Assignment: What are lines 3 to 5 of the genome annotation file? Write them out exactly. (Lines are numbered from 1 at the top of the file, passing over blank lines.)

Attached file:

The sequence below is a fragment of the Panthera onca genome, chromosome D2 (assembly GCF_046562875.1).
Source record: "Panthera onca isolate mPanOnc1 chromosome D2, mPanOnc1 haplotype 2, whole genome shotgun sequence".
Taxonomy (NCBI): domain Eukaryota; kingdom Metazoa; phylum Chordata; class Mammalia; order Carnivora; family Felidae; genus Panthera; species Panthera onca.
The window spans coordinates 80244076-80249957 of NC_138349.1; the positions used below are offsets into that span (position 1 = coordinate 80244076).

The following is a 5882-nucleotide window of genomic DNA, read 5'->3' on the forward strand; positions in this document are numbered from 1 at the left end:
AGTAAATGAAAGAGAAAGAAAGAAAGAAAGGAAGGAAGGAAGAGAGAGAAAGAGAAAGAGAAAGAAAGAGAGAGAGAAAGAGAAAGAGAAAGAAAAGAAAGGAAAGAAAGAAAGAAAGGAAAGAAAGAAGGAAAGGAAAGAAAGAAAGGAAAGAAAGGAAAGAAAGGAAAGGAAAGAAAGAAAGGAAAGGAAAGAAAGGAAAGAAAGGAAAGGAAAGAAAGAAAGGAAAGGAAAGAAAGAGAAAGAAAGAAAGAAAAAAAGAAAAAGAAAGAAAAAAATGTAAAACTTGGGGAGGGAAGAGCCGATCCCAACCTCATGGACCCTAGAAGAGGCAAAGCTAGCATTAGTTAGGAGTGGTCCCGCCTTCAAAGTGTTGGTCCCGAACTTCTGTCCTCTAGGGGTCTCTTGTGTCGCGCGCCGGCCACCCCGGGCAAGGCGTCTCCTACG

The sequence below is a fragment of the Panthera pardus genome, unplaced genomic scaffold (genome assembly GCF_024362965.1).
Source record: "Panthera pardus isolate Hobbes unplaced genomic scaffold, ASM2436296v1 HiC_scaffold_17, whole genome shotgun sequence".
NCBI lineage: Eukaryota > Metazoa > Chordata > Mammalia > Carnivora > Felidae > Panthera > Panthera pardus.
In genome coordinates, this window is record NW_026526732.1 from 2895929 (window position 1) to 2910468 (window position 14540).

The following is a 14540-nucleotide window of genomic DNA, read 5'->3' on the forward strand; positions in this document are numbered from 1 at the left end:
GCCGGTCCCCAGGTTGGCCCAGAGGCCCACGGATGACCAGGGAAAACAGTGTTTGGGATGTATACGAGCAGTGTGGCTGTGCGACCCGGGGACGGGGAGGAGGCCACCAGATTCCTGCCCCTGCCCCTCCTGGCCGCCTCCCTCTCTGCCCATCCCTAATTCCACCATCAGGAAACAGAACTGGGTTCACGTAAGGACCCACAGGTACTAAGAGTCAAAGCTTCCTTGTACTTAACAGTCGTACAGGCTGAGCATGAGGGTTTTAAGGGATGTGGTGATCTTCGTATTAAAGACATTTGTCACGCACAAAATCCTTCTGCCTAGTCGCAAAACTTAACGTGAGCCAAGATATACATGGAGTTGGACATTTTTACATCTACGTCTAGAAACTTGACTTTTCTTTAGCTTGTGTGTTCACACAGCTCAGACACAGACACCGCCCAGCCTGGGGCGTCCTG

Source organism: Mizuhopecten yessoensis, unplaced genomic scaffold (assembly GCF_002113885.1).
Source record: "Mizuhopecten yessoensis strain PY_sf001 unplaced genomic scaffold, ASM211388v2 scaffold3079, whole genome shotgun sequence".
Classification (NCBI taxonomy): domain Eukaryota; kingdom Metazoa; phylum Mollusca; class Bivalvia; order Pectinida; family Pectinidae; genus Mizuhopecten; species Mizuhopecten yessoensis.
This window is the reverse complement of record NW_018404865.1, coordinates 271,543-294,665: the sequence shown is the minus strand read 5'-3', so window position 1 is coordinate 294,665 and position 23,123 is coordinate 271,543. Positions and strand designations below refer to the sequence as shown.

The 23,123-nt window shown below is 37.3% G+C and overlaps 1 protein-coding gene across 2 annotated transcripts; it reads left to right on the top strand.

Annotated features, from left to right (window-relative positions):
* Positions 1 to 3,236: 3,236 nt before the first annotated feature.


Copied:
Taxonomy (NCBI): domain Eukaryota; kingdom Metazoa; phylum Chordata; class Mammalia; order Carnivora; family Felidae; genus Panthera; species Panthera onca.
The window spans coordinates 80244076-80249957 of NC_138349.1; the positions used below are offsets into that span (position 1 = coordinate 80244076).

The following is a 5882-nucleotide window of genomic DNA, read 5'->3' on the forward strand; positions in this document are numbered from 1 at the left end: